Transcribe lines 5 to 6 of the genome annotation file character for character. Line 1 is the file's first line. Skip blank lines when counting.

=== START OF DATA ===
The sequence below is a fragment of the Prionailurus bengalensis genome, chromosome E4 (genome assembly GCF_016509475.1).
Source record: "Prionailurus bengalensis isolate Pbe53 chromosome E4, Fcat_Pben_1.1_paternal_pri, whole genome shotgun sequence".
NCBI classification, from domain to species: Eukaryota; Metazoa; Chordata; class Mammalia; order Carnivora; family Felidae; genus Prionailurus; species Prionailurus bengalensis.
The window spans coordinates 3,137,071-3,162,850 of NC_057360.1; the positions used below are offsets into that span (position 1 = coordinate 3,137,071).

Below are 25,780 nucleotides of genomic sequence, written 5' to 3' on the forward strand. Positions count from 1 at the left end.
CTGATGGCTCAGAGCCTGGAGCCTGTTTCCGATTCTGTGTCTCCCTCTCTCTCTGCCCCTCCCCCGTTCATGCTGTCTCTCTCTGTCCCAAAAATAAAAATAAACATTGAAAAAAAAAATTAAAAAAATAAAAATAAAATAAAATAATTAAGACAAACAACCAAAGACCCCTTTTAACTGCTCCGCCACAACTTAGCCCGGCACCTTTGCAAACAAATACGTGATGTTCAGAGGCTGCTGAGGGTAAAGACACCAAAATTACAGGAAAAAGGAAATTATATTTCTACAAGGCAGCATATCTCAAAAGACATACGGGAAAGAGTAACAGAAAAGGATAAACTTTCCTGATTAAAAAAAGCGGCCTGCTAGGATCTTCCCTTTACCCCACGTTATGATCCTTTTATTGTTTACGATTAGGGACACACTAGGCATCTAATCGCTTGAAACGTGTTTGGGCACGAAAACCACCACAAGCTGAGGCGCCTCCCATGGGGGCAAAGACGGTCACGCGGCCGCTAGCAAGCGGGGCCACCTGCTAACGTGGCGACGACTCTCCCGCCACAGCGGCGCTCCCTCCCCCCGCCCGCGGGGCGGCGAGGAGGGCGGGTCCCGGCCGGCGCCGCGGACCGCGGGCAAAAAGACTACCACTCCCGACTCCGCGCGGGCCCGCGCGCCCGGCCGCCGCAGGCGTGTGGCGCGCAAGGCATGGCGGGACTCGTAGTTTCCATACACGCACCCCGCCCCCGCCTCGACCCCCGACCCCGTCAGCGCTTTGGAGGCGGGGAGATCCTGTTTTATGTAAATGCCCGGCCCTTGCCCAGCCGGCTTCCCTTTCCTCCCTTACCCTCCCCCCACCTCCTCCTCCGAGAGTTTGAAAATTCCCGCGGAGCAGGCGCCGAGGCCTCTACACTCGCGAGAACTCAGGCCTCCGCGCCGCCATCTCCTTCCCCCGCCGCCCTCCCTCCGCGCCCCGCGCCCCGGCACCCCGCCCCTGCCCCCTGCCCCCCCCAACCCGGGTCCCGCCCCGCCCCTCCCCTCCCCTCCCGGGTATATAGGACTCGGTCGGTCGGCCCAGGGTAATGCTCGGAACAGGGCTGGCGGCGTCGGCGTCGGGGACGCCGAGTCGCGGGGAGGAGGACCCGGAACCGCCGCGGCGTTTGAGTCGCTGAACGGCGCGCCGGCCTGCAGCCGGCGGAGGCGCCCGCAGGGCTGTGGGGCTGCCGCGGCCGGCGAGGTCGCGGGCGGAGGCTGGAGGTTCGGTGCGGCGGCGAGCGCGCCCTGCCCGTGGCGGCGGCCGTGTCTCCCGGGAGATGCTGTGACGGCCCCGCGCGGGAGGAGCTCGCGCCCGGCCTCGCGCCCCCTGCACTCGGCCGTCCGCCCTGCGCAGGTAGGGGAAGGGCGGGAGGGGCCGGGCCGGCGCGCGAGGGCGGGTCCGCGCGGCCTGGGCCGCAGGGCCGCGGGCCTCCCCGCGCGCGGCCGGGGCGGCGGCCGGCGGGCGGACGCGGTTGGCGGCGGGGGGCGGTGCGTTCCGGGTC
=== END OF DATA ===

Below are 25,780 nucleotides of genomic sequence, written 5' to 3' on the forward strand. Positions count from 1 at the left end.
CTGATGGCTCAGAGCCTGGAGCCTGTTTCCGATTCTGTGTCTCCCTCTCTCTCTGCCCCTCCCCCGTTCATGCTGTCTCTCTCTGTCCCAAAAATAAAAATAAACATTGAAAAAAAAAATTAAAAAAATAAAAATAAAATAAAATAATTAAGACAAACAACCAAAGACCCCTTTTAACTGCTCCGCCACAACTTAGCCCGGCACCTTTGCAAACAAATACGTGATGTTCAGAGGCTGCTGAGGGTAAAGACACCAAAATTACAGGAAAAAGGAAATTATATTTCTACAAGGCAGCATATCTCAAAAGACATACGGGAAAGAGTAACAGAAAAGGATAAACTTTCCTGATTAAAAAAAGCGGCCTGCTAGGATCTTCCCTTTACCCCACGTTATGATCCTTTTATTGTTTACGATTAGGGACACACTAGGCATCTAATCGCTTGAAACGTGTTTGGGCACGAAAACCACCACAAGCTGAGGCGCCTCCCATGGGGGCAAAGACGGTCACGCGGCCGCTAGCAAGCGGGGCCACCTGCTAACGTGGCGACGACTCTCCCGCCACAGCGGCGCTCCCTCCCCCCGCCCGCGGGGCGGCGAGGAGGGCGGGTCCCGGCCGGCGCCGCGGACCGCGGGCAAAAAGACTACCACTCCCGACTCCGCGCGGGCCCGCGCGCCCGGCCGCCGCAGGCGTGTGGCGCGCAAGGCATGGCGGGACTCGTAGTTTCCATACACGCACCCCGCCCCCGCCTCGACCCCCGACCCCGTCAGCGCTTTGGAGGCGGGGAGATCCTGTTTTATGTAAATGCCCGGCCCTTGCCCAGCCGGCTTCCCTTTCCTCCCTTACCCTCCCCCCACCTCCTCCTCCGAGAGTTTGAAAATTCCCGCGGAGCAGGCGCCGAGGCCTCTACACTCGCGAGAACTCAGGCCTCCGCGCCGCCATCTCCTTCCCCCGCCGCCCTCCCTCCGCGCCCCGCGCCCCGGCACCCCGCCCCTGCCCCCTGCCCCCCCCAACCCGGGTCCCGCCCCGCCCCTCCCCTCCCCTCCCGGGTATATAGGACTCGGTCGGTCGGCCCAGGGTAATGCTCGGAACAGGGCTGGCGGCGTCGGCGTCGGGGACGCCGAGTCGCGGGGAGGAGGACCCGGAACCGCCGCGGCGTTTGAGTCGCTGAACGGCGCGCCGGCCTGCAGCCGGCGGAGGCGCCCGCAGGGCTGTGGGGCTGCCGCGGCCGGCGAGGTCGCGGGCGGAGGCTGGAGGTTCGGTGCGGCGGCGAGCGCGCCCTGCCCGTGGCGGCGGCCGTGTCTCCCGGGAGATGCTGTGACGGCCCCGCGCGGGAGGAGCTCGCGCCCGGCCTCGCGCCCCCTGCACTCGGCCGTCCGCCCTGCGCAGGTAGGGGAAGGGCGGGAGGGGCCGGGCCGGCGCGCGAGGGCGGGTCCGCGCGGCCTGGGCCGCAGGGCCGCGGGCCTCCCCGCGCGCGGCCGGGGCGGCGGCCGGCGGGCGGACGCGGTTGGCGGCGGGGGGCGGTGCGTTCCGGGTC